The Holden Gallery’s commitment over recent years, to bring world-class artists within the historical walls of the Manchester School of Art’s dedicated exhibition space, continues with this look at the diverse effects of technological advances in information capture. Surveillance is a key theme throughout the show. James Bridle’s Every CCTV Camera bookends the exhibition, and is made up of two giant grids of photographs depicting the many types of surveillance camera. This work establishes the ‘glut’ of the title, which also finds particular resonance in the work of Thomson and Craighead. Firstly, with the often giggle inducing Beacon, in which live web searches are continuously relayed as they are being made around the world, and another of their pieces in the show, a longitudinal stop motion film called Six years of Mondays. Esther Hovers (see image) presents False Positives, ingenious photographs that take as inspiration the anomalies in human behaviour smart surveillance cameras are programmed to alert authorities to. The work of the remaining two artists, James Richards and Viktoria Binschtok, makes use of the glut of images technological advances has produced by bringing together material from diverse sources to make something new.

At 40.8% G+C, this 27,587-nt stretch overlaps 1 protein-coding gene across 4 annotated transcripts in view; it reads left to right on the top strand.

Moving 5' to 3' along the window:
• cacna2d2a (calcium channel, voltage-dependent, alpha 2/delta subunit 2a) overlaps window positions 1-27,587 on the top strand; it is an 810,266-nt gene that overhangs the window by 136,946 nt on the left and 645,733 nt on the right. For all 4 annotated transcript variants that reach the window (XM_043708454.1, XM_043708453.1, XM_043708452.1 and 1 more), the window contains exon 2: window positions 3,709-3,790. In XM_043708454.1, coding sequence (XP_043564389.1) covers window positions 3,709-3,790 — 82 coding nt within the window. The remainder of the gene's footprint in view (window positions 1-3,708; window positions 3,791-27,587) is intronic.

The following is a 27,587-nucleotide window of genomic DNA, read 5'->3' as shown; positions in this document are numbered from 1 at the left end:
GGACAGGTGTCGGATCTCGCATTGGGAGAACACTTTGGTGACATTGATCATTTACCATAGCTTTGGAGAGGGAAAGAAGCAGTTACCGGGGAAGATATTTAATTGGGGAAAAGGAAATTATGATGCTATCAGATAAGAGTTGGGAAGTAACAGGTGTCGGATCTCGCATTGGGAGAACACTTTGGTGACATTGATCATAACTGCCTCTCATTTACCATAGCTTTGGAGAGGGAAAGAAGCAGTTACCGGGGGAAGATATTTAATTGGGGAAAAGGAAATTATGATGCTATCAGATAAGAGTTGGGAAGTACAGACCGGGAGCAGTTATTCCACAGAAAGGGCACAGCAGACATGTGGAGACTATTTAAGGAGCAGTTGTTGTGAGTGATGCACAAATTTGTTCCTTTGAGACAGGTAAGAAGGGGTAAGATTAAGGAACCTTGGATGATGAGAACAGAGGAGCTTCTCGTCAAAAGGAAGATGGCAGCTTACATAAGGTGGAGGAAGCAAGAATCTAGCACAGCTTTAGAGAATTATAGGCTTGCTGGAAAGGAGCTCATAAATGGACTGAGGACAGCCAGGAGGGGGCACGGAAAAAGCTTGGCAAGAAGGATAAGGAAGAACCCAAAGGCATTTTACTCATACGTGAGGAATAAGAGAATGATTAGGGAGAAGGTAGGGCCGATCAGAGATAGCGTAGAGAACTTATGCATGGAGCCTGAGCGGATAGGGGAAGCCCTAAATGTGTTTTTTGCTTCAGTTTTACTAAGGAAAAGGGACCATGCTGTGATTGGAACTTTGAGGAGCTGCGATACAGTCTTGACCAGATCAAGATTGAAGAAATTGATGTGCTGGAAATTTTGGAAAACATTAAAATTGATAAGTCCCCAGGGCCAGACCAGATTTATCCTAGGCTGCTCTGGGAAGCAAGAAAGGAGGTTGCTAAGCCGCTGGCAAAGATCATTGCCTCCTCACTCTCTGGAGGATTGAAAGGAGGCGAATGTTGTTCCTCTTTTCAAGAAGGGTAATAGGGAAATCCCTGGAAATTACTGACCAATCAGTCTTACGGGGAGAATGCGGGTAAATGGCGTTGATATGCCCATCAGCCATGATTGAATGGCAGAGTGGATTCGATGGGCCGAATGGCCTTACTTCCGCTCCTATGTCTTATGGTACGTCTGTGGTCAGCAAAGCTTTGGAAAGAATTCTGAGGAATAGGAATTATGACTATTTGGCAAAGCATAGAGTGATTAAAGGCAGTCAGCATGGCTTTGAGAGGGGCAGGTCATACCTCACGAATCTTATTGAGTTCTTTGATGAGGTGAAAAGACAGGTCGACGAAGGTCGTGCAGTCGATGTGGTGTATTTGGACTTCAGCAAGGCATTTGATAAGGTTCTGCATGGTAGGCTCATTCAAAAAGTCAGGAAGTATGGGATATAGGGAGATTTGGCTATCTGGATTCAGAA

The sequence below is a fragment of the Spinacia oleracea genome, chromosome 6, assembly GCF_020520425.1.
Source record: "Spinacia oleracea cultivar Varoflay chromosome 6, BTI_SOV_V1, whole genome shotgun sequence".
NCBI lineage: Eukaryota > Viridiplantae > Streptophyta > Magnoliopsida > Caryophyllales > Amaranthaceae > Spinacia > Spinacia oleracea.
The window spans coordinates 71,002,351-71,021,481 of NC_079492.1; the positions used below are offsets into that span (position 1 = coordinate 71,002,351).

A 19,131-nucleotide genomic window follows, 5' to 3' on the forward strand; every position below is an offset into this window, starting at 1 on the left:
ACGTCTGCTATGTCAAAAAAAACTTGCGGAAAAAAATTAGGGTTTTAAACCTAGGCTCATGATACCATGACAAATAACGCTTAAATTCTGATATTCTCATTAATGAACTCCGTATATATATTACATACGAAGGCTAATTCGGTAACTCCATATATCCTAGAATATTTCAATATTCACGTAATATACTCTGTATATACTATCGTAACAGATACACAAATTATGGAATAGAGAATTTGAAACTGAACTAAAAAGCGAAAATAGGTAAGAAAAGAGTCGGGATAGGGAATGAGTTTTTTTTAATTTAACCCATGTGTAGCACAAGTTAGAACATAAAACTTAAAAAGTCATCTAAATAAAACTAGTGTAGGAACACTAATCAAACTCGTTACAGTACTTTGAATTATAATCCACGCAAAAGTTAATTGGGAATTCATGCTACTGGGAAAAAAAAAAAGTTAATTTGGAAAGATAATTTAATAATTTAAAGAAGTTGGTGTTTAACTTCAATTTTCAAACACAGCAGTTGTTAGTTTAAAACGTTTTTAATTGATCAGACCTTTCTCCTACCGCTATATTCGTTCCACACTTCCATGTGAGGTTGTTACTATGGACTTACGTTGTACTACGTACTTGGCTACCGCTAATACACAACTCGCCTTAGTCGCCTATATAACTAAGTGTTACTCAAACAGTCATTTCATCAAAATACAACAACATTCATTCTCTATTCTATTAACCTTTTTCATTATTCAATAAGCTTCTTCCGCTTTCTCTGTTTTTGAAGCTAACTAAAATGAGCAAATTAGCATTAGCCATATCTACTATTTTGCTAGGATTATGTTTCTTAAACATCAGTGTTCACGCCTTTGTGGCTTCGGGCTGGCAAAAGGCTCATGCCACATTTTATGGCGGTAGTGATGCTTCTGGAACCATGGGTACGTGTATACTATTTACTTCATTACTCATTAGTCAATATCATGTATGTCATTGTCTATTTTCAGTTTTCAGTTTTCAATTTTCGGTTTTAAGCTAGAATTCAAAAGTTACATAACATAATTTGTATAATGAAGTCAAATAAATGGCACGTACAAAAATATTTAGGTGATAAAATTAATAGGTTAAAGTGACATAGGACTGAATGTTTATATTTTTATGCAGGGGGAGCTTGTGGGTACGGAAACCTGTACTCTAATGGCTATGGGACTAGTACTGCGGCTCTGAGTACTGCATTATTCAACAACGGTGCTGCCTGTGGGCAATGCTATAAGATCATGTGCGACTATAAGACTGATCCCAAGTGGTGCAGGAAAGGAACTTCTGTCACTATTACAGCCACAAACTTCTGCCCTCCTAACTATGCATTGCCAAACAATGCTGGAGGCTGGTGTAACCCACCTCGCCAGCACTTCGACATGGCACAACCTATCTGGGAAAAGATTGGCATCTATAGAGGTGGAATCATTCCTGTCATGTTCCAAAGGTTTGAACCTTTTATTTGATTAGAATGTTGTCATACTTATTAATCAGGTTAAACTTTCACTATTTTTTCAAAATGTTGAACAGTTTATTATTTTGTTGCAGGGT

Mon 16 Jan – Fri 3 Mar, Manchester Metropolitan University, Grosvenor Building, Cavendish Street, Manchester, M15 6BR, Mon-Fri 10am-4.30pm, FREE,

Image: Esther Hovers – Overview E

Mon 16 Jan - Fri 3 Mar
Fran Blythe
Published on:
Tue 17 Jan 2017